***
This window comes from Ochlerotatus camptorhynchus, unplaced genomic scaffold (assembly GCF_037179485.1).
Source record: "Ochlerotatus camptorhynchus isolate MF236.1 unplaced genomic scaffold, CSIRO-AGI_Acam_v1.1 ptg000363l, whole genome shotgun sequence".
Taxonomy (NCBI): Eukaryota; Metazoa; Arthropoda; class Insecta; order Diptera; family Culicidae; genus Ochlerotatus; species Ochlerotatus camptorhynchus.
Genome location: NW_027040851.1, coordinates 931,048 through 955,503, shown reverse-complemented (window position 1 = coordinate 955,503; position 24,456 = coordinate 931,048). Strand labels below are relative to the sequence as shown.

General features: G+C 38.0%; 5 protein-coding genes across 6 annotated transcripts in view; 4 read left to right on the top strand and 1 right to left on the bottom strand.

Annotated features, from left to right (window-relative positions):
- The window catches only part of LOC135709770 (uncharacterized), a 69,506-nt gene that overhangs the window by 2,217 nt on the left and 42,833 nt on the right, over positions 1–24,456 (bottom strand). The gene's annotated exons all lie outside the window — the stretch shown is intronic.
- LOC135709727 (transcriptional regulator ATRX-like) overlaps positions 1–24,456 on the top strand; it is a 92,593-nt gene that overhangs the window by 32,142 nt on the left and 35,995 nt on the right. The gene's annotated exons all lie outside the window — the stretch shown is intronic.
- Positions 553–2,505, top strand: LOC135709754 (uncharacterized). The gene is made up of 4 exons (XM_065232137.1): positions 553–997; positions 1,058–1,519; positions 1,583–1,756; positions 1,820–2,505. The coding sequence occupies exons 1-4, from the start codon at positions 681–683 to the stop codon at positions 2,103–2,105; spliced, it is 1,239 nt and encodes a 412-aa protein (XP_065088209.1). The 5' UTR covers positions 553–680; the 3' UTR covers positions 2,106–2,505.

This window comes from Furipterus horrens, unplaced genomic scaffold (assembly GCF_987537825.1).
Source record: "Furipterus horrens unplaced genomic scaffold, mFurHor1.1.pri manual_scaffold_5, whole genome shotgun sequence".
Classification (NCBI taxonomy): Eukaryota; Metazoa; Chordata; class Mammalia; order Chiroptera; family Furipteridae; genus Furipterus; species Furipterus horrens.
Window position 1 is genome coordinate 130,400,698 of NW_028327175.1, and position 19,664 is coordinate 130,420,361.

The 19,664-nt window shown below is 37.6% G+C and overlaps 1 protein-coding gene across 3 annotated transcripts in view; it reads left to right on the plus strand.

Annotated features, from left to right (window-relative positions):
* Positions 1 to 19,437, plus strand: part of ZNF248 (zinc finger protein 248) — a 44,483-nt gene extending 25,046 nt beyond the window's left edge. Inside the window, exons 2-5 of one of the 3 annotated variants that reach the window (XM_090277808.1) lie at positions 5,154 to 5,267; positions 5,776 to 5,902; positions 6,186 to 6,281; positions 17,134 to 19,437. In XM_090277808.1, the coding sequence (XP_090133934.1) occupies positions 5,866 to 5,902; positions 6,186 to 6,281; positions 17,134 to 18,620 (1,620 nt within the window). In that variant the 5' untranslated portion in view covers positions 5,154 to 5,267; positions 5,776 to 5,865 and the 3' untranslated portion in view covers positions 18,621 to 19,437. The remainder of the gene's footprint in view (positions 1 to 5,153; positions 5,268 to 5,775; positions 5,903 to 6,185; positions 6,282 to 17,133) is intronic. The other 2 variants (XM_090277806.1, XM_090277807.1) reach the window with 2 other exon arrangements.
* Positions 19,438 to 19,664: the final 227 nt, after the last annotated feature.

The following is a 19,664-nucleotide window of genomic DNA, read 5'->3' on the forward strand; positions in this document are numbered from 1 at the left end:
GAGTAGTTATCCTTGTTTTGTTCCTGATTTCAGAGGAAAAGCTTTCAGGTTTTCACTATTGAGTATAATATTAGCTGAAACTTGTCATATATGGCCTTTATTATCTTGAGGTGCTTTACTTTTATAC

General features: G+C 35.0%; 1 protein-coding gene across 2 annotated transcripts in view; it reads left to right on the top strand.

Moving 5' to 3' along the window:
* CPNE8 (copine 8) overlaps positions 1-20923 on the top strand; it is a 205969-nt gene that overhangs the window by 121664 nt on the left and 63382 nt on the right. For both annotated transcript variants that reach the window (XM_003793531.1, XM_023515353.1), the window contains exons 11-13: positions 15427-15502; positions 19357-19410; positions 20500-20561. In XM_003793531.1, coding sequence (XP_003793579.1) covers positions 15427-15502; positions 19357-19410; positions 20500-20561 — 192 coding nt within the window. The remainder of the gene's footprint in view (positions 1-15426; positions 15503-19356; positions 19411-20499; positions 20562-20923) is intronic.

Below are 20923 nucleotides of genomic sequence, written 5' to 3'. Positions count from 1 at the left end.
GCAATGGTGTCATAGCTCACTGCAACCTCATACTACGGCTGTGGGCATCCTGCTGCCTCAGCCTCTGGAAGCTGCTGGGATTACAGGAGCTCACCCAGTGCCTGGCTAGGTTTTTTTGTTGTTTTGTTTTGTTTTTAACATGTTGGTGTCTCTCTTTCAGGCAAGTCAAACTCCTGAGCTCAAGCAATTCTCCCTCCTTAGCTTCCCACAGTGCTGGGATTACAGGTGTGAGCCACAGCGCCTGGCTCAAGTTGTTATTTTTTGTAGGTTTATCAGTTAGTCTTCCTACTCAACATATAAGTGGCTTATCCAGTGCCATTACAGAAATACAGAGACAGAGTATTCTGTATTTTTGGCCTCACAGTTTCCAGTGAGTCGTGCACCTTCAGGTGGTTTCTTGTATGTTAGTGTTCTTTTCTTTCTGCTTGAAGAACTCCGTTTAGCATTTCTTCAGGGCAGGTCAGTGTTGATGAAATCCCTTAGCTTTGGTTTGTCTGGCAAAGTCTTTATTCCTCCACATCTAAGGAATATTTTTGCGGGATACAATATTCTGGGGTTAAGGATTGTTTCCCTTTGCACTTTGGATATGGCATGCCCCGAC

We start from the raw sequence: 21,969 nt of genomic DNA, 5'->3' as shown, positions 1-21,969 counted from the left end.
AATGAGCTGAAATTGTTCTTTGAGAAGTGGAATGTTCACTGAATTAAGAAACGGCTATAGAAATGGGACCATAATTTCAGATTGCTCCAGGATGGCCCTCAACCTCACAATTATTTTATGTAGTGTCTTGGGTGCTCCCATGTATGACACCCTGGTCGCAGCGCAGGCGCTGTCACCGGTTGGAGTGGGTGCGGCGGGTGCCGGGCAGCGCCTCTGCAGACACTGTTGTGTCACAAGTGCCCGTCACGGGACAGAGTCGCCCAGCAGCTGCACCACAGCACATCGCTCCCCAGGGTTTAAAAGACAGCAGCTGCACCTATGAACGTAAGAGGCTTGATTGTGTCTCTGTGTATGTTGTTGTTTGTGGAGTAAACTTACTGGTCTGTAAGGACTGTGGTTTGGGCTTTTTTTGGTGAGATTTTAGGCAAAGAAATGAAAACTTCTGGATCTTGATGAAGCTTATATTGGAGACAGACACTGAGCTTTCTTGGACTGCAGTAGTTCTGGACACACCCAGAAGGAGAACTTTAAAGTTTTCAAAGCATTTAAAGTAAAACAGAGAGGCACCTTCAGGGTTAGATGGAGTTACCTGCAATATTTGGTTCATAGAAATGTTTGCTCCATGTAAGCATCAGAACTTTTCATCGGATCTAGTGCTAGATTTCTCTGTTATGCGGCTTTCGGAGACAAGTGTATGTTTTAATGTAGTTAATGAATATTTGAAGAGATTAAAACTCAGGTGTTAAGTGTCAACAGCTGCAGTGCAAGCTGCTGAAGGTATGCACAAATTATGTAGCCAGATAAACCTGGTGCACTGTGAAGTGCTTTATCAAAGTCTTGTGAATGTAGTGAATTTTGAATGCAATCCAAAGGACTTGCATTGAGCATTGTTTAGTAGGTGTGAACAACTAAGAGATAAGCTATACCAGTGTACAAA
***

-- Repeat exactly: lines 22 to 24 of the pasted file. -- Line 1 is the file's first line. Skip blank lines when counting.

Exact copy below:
* CPNE8 (copine 8) overlaps positions 1-20923 on the top strand; it is a 205969-nt gene that overhangs the window by 121664 nt on the left and 63382 nt on the right. For both annotated transcript variants that reach the window (XM_003793531.1, XM_023515353.1), the window contains exons 11-13: positions 15427-15502; positions 19357-19410; positions 20500-20561. In XM_003793531.1, coding sequence (XP_003793579.1) covers positions 15427-15502; positions 19357-19410; positions 20500-20561 — 192 coding nt within the window. The remainder of the gene's footprint in view (positions 1-15426; positions 15503-19356; positions 19411-20499; positions 20562-20923) is intronic.

Below are 20923 nucleotides of genomic sequence, written 5' to 3'. Positions count from 1 at the left end.
GCAATGGTGTCATAGCTCACTGCAACCTCATACTACGGCTGTGGGCATCCTGCTGCCTCAGCCTCTGGAAGCTGCTGGGATTACAGGAGCTCACCCAGTGCCTGGCTAGGTTTTTTTGTTGTTTTGTTTTGTTTTTAACATGTTGGTGTCTCTCTTTCAGGCAAGTCAAACTCCTGAGCTCAAGCAATTCTCCCTCCTTAGCTTCCCACAGTGCTGGGATTACAGGTGTGAGCCACAGCGCCTGGCTCAAGTTGTTATTTTTTGTAGGTTTATCAGTTAGTCTTCCTACTCAACATATAAGTGGCTTATCCAGTGCCATTACAGAAATACAGAGACAGAGTATTCTGTATTTTTGGCCTCACAGTTTCCAGTGAGTCGTGCACCTTCAGGTGGTTTCTTGTATGTTAGTGTTCTTTTCTTTCTGCTTGAAGAACTCCGTTTAGCATTTCTTCAGGGCAGGTCAGTGTTGATGAAATCCCTTAGCTTTGGTTTGTCTGGCAAAGTCTTTATTCCTCCACATCTAAGGAATATTTTTGCGGGATACAATATTCTGGGGTTAAGGATTGTTTCCCTTTGCACTTTGGATATGGCATGCCCCGAC